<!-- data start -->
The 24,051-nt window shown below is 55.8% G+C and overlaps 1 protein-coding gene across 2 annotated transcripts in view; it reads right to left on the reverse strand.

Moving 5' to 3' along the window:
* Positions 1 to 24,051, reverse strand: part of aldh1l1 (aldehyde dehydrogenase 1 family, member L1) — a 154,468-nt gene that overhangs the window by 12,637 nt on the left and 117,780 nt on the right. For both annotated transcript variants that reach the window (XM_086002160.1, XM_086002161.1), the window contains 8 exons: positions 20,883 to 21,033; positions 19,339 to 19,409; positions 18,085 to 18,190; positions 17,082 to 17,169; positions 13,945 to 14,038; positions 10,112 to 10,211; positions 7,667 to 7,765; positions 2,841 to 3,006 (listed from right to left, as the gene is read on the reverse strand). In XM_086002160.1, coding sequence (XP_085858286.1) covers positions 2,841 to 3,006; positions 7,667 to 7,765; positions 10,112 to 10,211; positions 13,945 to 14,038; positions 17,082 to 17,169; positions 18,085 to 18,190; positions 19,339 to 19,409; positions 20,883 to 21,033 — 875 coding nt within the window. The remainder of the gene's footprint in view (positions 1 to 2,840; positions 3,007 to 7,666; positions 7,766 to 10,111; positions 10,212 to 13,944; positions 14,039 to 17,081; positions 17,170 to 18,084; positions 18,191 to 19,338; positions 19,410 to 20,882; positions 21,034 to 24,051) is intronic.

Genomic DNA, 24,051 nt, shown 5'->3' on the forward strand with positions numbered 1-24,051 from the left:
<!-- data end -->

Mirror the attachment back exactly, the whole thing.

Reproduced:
The 24,051-nt window shown below is 55.8% G+C and overlaps 1 protein-coding gene across 2 annotated transcripts in view; it reads right to left on the reverse strand.

Moving 5' to 3' along the window:
* Positions 1 to 24,051, reverse strand: part of aldh1l1 (aldehyde dehydrogenase 1 family, member L1) — a 154,468-nt gene that overhangs the window by 12,637 nt on the left and 117,780 nt on the right. For both annotated transcript variants that reach the window (XM_086002160.1, XM_086002161.1), the window contains 8 exons: positions 20,883 to 21,033; positions 19,339 to 19,409; positions 18,085 to 18,190; positions 17,082 to 17,169; positions 13,945 to 14,038; positions 10,112 to 10,211; positions 7,667 to 7,765; positions 2,841 to 3,006 (listed from right to left, as the gene is read on the reverse strand). In XM_086002160.1, coding sequence (XP_085858286.1) covers positions 2,841 to 3,006; positions 7,667 to 7,765; positions 10,112 to 10,211; positions 13,945 to 14,038; positions 17,082 to 17,169; positions 18,085 to 18,190; positions 19,339 to 19,409; positions 20,883 to 21,033 — 875 coding nt within the window. The remainder of the gene's footprint in view (positions 1 to 2,840; positions 3,007 to 7,666; positions 7,766 to 10,111; positions 10,212 to 13,944; positions 14,039 to 17,081; positions 17,170 to 18,084; positions 18,191 to 19,338; positions 19,410 to 20,882; positions 21,034 to 24,051) is intronic.

Genomic DNA, 24,051 nt, shown 5'->3' on the forward strand with positions numbered 1-24,051 from the left: